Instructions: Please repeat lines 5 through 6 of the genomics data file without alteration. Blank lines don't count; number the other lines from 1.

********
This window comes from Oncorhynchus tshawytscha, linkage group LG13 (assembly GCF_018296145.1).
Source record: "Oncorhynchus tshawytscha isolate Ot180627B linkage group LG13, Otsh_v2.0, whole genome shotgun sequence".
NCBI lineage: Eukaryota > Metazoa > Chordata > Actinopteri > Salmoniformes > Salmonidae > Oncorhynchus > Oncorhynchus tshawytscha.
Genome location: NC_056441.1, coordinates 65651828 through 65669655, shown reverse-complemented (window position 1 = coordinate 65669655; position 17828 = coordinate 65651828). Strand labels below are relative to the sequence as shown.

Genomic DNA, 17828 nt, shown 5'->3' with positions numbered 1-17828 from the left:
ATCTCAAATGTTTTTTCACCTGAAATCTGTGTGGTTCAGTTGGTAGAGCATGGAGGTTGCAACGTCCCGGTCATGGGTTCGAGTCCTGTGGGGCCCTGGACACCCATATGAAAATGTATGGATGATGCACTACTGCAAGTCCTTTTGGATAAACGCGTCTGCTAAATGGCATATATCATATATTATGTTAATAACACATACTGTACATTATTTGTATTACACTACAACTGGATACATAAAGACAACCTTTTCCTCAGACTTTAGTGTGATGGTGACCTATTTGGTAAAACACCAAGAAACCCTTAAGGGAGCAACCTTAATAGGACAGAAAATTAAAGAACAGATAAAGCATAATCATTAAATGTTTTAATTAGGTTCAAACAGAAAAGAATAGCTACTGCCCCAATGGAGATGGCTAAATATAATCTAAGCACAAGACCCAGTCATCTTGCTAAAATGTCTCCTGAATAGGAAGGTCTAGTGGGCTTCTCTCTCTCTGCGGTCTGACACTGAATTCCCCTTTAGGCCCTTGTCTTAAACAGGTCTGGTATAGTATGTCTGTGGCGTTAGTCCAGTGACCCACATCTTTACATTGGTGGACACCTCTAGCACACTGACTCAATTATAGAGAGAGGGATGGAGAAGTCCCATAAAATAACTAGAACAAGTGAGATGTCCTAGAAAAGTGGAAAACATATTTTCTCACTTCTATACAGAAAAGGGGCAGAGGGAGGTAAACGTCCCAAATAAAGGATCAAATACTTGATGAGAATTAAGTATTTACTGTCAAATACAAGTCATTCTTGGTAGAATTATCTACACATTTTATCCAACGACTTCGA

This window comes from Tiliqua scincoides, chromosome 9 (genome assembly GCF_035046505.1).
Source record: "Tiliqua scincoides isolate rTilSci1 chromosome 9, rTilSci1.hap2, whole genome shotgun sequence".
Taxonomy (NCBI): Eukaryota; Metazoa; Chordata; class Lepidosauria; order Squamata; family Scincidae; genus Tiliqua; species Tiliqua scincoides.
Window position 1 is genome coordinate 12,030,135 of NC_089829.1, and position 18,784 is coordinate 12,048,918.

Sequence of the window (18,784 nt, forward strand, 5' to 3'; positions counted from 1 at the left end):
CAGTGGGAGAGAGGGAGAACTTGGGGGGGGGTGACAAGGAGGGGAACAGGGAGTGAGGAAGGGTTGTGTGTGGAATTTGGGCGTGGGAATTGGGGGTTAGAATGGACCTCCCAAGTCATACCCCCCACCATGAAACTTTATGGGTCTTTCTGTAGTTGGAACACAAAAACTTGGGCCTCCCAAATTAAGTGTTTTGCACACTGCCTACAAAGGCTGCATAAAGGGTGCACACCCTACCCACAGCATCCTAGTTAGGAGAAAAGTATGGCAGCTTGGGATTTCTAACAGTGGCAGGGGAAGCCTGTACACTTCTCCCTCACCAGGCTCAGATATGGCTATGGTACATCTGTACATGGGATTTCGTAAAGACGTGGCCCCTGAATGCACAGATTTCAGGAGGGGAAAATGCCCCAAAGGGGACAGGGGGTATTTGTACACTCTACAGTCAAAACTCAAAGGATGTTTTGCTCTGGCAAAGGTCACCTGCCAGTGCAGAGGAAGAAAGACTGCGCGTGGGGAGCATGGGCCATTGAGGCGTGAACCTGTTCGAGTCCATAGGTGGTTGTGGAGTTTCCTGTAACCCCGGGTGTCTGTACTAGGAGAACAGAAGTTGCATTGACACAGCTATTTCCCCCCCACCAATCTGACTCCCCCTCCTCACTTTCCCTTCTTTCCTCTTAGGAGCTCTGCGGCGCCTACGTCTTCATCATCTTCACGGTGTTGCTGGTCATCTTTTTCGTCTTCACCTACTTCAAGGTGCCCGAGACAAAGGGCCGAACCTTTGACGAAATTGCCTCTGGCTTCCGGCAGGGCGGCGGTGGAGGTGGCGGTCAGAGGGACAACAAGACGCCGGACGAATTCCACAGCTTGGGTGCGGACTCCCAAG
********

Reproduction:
Genomic DNA, 17828 nt, shown 5'->3' with positions numbered 1-17828 from the left:
ATCTCAAATGTTTTTTCACCTGAAATCTGTGTGGTTCAGTTGGTAGAGCATGGAGGTTGCAACGTCCCGGTCATGGGTTCGAGTCCTGTGGGGCCCTGGACACCCATATGAAAATGTATGGATGATGCACTACTGCAAGTCCTTTTGGATAAACGCGTCTGCTAAATGGCATATATCATATATTATGTTAATAACACATACTGTACATTATTTGTATTACACTACAACTGGATACATAAAGACAACCTTTTCCTCAGACTTTAGTGTGATGGTGACCTATTTGGTAAAACACCAAGAAACCCTTAAGGGAGCAACCTTAATAGGACAGAAAATTAAAGAACAGATAAAGCATAATCATTAAATGTTTTAATTAGGTTCAAACAGAAAAGAATAGCTACTGCCCCAATGGAGATGGCTAAATATAATCTAAGCACAAGACCCAGTCATCTTGCTAAAATGTCTCCTGAATAGGAAGGTCTAGTGGGCTTCTCTCTCTCTGCGGTCTGACACTGAATTCCCCTTTAGGCCCTTGTCTTAAACAGGTCTGGTATAGTATGTCTGTGGCGTTAGTCCAGTGACCCACATCTTTACATTGGTGGACACCTCTAGCACACTGACTCAATTATAGAGAGAGGGATGGAGAAGTCCCATAAAATAACTAGAACAAGTGAGATGTCCTAGAAAAGTGGAAAACATATTTTCTCACTTCTATACAGAAAAGGGGCAGAGGGAGGTAAACGTCCCAAATAAAGGATCAAATACTTGATGAGAATTAAGTATTTACTGTCAAATACAAGTCATTCTTGGTAGAATTATCTACACATTTTATCCAACGACTTCGA